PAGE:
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 The GRAYnomad Chronicles :: #031

Editorial

The best wildflowers in 37 years, or so one person said. Others said 18 years, still others said five. No matter how you look at it though, we are certainly being treated to an unusual event here in central Australia.

Not that we're seeing vast fields of crimson or yellow, it's much subtler than that, just tiny dots of colour at our feet, some so small that we really can't see any detail until a photograph is enlarged on the computer.

Yep the West MacDonnell ranges are putting on a show for us and, with plenty of free camping, and a rugged landscape to explore, the "West Macs" are becoming one of our favourite places.

 

Thu 15 Jul 2004

We arrive in the Alice. As we haven't seen a shopping centre in a couple of months we spend some time browsing.

I buy a new pair of steel-capped work boots, then we drive back out of town to a spot near the airport.

For some time I've been wearing my walking boots on a daily basis, but they're expensive and it's wearing them out for no good reason, hence the new steel caps.

Also, the walking boots have laces and, as we don't wear our outside shoes inside the truck, I'm constantly tying and untying laces.

I've always hated laces, partly because I'm lazy, and partly because they get caught on the motorbike's gear lever.

The work boots are lace free and they will become my day-to-day footwear, until we pull the sandals out of mothballs that is.

Fri 16 Jul

My dad's flying into the Alice today. Just before his flight is due we ride around to the airport.

Even out here the security is a lot tighter than it used to be, and we have to pass through a metal detector to get into the arrivals lounge.

I offload my keys and loose change into a basket and walk through.

Beepeepeepeep!

"Sorry sir, you'll have to come back".

But I've got nothing else...wait a minute...the bloody steel caps in my new boots.

I remove the boots, place them on the conveyor belt, and try again.

No problems, good thing I'm not wearing the holey socks.

Tue 20 Jul

We've spent the last few days with my dad doing some general sight seeing.

Today he leaves on the bus for Darwin, we see him off, do some shopping, then camp just out of town.

We have done a couple of the touristy things while my dad was here, but by and large none of us are into "seeing the sights" and we mostly spent time catching up.


Maitlands Wattle, Witchety bush flower with caterpillar, and weeping pittosporum seed pod.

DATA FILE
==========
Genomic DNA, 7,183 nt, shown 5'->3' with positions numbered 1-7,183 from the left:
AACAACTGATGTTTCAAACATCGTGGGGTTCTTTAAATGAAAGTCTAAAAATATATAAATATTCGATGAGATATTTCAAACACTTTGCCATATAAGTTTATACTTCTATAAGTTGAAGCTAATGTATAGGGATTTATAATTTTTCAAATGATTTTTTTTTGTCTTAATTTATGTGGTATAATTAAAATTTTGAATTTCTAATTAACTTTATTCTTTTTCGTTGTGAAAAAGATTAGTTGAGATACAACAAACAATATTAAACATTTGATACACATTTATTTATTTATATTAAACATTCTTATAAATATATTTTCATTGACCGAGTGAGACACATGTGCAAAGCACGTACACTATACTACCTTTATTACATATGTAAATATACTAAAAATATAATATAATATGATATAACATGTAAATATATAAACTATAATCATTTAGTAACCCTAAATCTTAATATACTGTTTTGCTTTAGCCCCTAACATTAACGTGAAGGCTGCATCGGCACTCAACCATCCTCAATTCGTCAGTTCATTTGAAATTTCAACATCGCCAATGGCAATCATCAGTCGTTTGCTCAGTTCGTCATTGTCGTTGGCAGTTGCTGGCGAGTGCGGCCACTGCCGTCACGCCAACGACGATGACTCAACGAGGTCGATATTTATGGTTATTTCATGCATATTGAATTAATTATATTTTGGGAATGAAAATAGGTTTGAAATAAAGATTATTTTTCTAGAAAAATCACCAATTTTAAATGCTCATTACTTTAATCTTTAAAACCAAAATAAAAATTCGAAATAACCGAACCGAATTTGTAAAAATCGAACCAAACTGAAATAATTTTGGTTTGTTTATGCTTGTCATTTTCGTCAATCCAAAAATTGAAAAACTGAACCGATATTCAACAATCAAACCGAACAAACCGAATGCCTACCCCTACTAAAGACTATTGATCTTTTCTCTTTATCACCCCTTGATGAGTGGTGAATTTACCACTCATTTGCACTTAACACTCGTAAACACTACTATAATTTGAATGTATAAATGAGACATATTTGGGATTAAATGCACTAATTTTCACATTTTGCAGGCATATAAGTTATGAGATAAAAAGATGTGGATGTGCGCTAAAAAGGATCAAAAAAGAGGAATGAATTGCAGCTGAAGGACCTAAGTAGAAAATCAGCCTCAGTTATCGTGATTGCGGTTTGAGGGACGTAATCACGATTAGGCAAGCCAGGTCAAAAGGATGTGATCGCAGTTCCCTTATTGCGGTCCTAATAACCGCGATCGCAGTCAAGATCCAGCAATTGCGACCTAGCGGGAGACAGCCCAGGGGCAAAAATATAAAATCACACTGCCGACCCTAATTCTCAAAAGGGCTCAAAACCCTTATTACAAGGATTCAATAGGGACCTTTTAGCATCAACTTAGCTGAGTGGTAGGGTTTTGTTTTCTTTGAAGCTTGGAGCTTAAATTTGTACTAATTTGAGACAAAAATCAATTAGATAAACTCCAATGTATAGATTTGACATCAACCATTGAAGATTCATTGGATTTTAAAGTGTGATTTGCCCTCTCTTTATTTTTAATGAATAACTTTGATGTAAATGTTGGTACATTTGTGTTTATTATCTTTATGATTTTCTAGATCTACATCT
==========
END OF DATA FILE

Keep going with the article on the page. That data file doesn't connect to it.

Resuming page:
Red Mallee flowers.

Fri 23 Jul

After spending a couple of days camped just out of the Alice, we go back into town.

Chris gets a stack of books from the St Vinnies store, I get some new overalls to match the steel caps I bought last week (I hope this doesn't mean I'm going to be doing some work), and we buy a small amount of food.

We also need some more fuel, both diesel and petrol. Diesel is easy enough, we sussed out a bowser recently at a Shell service station on Larapinta Drive. We pull into the servo but the side I need is occupied so I drive right through and sit, ready to reverse up to the bowser.

Then someone drives up behind the current occupant, at this rate I'll never get to fill up.

Chris jumps out to make sure nobody else queues up; she finds out that the last que-jumper is a fire vehicle on it's way to a fire just south of town. You'd think they'd keep them topped up wouldn't you?

Eventually I get to fill the right-hand tank. Now we think about petrol.

NOTE: When building Wothahellizat I kept one of the truck's original petrol tanks, we use it for the motorbikes and generator. I also kept the electric fuel pump, and I use that to pump the petrol from the tank.

The forecourt's awning has a 4.1M clearance, according to the sign. I ask the attendant if that's for real. "Yep" he says.

It looks a bit low, but it's difficult to pick 100mm in 4M, so I'll believe the sign, to a point.

I back up and drive up to the petrol bowsers, being careful to only go as far under the awning as I have to. I get out and look up, the truck has cleared the sign easily, but is within about one inch of the main steel beam that supports the awning, and the structure gets lower ahead!.

I fill up and go to pay, mentioning to the attendant that there's no way the awning has a 4.1M clearance. "Any one who drives through will have a problem" I say. "Yeah, we had a bus hit once".

Thanks for telling me before I drive under.

I had no plans to drive through anyway, but the moral of the story is "Don't trust nuthin' or nobody".

We drive 7k out of town to John Flynn's grave, there is a lot of burnout marks here, but we've camped here before and it was OK.


Moon and clouds over our campsite

Later in the evening some rowdy elements turn up, letting off fireworks and drinking. They leave, but it's Friday, and the night is still young, so we move further out of town.

Before long we pass the turnoff to Simpson's Gap, but the park is closed at night so we drive another 100m and turn down a side road. Within a few hundred yards we spot place on the banks of a river. It's dark but looks like a very pleasant spot.

Sat 24 Jul


A nearby mountain and ghost gum at dawn.


Our campsite on the banks of the creek.


The dry creek bed.

It's 30 degrees today, luverly.